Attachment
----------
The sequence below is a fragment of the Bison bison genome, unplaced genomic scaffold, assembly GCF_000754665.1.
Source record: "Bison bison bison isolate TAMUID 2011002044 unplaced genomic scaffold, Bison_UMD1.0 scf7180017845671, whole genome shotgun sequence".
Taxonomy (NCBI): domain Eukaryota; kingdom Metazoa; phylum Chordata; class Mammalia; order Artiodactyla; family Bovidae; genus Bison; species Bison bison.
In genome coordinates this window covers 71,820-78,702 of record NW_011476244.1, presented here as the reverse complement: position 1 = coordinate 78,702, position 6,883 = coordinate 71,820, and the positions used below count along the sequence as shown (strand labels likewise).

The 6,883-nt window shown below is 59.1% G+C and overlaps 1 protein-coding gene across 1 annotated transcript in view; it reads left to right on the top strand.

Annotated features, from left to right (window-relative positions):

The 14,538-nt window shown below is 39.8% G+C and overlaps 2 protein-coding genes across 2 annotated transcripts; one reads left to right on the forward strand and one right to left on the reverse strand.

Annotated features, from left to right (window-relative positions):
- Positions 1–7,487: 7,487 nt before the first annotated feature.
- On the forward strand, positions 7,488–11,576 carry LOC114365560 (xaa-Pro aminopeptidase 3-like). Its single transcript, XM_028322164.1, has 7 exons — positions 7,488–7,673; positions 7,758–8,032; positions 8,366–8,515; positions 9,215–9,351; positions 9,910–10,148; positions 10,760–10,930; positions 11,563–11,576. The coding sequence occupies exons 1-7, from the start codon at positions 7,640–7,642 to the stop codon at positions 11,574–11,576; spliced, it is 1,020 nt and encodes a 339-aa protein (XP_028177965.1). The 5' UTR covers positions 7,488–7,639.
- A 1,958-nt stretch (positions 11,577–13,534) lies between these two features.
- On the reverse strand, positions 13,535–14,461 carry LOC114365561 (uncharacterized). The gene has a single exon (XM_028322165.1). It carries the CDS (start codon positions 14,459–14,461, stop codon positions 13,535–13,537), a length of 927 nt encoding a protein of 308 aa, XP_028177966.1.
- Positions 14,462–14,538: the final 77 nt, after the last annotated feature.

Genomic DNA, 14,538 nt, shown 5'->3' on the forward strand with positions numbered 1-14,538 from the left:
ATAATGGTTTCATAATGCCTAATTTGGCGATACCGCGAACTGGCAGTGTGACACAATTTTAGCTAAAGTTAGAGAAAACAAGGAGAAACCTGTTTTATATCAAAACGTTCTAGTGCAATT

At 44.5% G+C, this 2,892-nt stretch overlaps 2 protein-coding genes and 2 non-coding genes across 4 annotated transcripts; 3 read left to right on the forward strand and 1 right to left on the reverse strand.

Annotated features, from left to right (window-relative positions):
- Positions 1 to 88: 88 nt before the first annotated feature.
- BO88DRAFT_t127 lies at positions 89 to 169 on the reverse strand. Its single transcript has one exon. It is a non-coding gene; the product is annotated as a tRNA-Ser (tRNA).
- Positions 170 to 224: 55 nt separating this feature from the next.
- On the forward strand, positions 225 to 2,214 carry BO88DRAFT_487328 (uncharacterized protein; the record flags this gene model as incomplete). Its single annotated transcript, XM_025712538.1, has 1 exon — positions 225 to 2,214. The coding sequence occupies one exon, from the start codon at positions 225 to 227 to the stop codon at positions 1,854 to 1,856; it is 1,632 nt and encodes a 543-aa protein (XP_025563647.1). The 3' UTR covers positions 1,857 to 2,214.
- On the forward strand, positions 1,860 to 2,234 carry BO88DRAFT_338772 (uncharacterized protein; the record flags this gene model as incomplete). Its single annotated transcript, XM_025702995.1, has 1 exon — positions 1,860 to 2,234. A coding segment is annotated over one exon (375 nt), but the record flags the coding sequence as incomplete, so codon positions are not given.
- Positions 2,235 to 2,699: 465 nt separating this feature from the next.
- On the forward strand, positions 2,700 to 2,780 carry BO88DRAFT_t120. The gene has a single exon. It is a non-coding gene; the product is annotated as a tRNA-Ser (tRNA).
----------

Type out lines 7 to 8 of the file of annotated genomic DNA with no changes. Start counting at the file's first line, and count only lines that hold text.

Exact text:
The 14,538-nt window shown below is 39.8% G+C and overlaps 2 protein-coding genes across 2 annotated transcripts; one reads left to right on the forward strand and one right to left on the reverse strand.

Annotated features, from left to right (window-relative positions):